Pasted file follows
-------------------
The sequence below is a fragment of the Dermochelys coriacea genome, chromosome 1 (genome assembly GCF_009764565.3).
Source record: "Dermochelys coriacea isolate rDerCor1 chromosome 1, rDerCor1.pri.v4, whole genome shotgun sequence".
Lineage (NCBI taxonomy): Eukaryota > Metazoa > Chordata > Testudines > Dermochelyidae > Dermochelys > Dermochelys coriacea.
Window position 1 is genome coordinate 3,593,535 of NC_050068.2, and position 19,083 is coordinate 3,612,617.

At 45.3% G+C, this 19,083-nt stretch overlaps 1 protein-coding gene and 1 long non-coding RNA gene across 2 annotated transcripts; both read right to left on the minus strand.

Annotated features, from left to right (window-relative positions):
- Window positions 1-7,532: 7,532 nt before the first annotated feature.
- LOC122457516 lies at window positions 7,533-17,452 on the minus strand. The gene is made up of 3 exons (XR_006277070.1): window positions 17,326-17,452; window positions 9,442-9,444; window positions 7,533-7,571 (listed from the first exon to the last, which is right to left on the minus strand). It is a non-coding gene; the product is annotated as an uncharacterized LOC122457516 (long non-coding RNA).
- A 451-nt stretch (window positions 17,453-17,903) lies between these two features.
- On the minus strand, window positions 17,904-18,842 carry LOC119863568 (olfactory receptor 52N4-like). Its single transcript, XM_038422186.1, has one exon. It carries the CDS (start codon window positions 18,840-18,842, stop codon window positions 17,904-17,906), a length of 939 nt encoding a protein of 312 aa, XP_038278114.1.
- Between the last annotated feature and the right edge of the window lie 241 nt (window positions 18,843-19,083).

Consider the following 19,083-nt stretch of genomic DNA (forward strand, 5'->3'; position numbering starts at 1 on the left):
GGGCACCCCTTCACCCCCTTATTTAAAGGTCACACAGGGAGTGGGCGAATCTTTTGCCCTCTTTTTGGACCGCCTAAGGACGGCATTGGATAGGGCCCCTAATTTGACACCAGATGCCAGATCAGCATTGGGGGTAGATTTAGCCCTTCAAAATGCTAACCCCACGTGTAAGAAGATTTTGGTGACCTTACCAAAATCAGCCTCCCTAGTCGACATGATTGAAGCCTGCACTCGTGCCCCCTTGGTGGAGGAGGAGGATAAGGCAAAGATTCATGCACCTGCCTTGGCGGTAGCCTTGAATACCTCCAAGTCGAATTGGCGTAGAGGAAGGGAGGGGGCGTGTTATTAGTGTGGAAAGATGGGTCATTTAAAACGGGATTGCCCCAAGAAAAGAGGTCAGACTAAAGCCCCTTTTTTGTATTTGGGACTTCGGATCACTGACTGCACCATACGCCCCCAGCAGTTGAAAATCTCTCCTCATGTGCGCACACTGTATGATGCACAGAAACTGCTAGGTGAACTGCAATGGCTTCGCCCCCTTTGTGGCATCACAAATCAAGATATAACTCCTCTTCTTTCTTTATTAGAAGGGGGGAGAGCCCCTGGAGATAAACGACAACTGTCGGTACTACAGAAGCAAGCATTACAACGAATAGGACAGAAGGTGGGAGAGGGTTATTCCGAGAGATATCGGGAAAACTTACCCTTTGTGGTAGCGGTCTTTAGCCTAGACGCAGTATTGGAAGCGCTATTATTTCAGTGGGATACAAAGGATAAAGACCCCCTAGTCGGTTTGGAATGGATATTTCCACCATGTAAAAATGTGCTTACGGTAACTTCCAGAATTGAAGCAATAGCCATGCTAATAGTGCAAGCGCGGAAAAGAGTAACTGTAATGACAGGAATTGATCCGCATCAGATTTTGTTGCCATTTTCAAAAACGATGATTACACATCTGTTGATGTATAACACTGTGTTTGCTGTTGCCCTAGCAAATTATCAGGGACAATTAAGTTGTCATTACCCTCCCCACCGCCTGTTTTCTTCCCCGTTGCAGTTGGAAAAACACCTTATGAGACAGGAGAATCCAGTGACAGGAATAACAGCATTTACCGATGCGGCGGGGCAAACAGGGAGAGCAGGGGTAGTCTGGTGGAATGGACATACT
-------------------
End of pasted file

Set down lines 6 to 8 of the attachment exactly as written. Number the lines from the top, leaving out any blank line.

Annotated features, from left to right (window-relative positions):
- Window positions 1-7,532: 7,532 nt before the first annotated feature.
- LOC122457516 lies at window positions 7,533-17,452 on the minus strand. The gene is made up of 3 exons (XR_006277070.1): window positions 17,326-17,452; window positions 9,442-9,444; window positions 7,533-7,571 (listed from the first exon to the last, which is right to left on the minus strand). It is a non-coding gene; the product is annotated as an uncharacterized LOC122457516 (long non-coding RNA).